Archive for February, 2020

This year I am making an effort to get to know more people in the community. Well I found a writer’s group in the area, and I decided to go. It was really good. We did a project where we let works of art inspire poetry. I ended up doing two. The first was based on Freedom from Want by Norman Rockwell and the second is based on an interesting painting by Georgia O’Keeffe. Since I try never to post other people’s art on this page, I have linked each title to a picture of the painting the poem is based on. I’m not a poet, but I had a good time and more importantly I got to meet another creative community in my area and I hope to make some friends.

Save The Neck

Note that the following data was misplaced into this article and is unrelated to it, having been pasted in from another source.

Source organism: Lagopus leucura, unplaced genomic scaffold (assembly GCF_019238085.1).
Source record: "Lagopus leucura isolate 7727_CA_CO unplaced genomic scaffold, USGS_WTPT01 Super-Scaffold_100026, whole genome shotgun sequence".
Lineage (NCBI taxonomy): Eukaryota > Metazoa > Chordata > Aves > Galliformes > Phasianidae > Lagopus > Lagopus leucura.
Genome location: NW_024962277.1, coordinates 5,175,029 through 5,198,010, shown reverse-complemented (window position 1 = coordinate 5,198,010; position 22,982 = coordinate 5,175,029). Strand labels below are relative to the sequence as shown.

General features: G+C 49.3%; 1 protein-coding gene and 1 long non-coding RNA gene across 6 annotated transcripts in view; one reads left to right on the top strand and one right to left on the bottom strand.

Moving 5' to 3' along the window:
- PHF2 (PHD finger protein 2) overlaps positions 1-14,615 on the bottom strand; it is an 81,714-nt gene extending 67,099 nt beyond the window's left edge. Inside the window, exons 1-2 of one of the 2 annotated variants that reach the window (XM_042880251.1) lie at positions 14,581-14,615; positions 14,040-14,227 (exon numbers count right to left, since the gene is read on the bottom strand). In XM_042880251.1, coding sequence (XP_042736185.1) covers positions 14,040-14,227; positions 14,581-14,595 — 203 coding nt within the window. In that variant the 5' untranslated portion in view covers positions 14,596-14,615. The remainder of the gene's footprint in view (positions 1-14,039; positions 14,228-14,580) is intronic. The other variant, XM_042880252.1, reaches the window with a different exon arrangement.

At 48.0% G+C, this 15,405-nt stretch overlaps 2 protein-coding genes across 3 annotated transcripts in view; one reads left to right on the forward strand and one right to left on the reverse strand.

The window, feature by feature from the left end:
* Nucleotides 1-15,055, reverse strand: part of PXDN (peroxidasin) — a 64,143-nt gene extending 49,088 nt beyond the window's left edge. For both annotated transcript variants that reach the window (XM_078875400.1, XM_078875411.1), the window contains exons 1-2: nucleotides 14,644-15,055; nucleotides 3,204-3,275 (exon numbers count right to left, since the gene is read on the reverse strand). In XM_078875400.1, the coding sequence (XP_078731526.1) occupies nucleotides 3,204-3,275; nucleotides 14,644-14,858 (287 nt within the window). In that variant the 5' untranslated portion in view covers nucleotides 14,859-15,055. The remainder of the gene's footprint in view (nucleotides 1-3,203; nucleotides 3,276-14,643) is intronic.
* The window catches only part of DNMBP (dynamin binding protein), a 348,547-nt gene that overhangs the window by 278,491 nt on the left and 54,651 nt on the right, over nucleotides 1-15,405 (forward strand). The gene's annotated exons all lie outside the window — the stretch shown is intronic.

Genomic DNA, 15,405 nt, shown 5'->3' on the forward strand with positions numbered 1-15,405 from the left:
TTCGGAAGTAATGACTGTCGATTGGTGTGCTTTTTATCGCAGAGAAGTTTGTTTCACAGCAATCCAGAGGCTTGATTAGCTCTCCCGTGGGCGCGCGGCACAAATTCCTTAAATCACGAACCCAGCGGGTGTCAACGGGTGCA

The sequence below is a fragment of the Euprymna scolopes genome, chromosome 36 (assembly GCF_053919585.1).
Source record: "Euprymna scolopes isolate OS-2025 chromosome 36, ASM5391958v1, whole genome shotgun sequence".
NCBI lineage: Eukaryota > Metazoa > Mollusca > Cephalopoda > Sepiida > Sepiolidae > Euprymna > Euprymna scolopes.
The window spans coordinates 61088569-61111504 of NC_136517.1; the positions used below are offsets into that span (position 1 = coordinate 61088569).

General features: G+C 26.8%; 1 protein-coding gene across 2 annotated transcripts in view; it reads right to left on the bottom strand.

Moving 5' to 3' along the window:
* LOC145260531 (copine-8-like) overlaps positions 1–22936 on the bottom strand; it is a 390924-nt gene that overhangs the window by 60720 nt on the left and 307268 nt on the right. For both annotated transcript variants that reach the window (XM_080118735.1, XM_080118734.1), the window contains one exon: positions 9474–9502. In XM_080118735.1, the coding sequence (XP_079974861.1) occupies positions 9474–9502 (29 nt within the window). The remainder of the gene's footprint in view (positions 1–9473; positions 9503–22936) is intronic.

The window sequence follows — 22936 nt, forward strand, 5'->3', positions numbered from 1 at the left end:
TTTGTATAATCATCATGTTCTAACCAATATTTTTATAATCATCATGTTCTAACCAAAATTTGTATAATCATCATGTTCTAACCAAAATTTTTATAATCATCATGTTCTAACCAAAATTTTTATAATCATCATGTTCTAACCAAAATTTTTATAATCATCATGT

Rockwell’s piece I like the most
Thanksgiving Thursday on Saturday’s Post.
Fifty pound turkey on a tray,
Grandpa stands lovingly in the way.
Peeking through is little sis,
making sure that nothing’s missed.
Brother Sam with sheepish grin,
Uncle Bob has tales to spin.
The poet sits in humor dark,
trying not to add, “Save the neck for me, Clark.”
Sisters whisper cross the table,
Faceless man, I hope he’s stable.
Uncle Tom’s a happy man,
there’s cranberry sauce shaped like the can.
Aunt Bethany with smiling face
won’t fill her plate til she says grace.
Norman lay those brushes down,
it’s time to pass the taters round.

Negative Space

Floral forms reveal a path.
The Valley of the Shadow.
Petals become mountains,
Casting shadows deep.
The Valley of the Shadow.
Forked paths lead to mystery,
obscured by shadows deep.
The deep, deep valley of the shadow
Destiny determined by the path we choose.
from above the choice is clear.
I might find myself in a negative place
the valley of the shadow,
but I’m only passing through.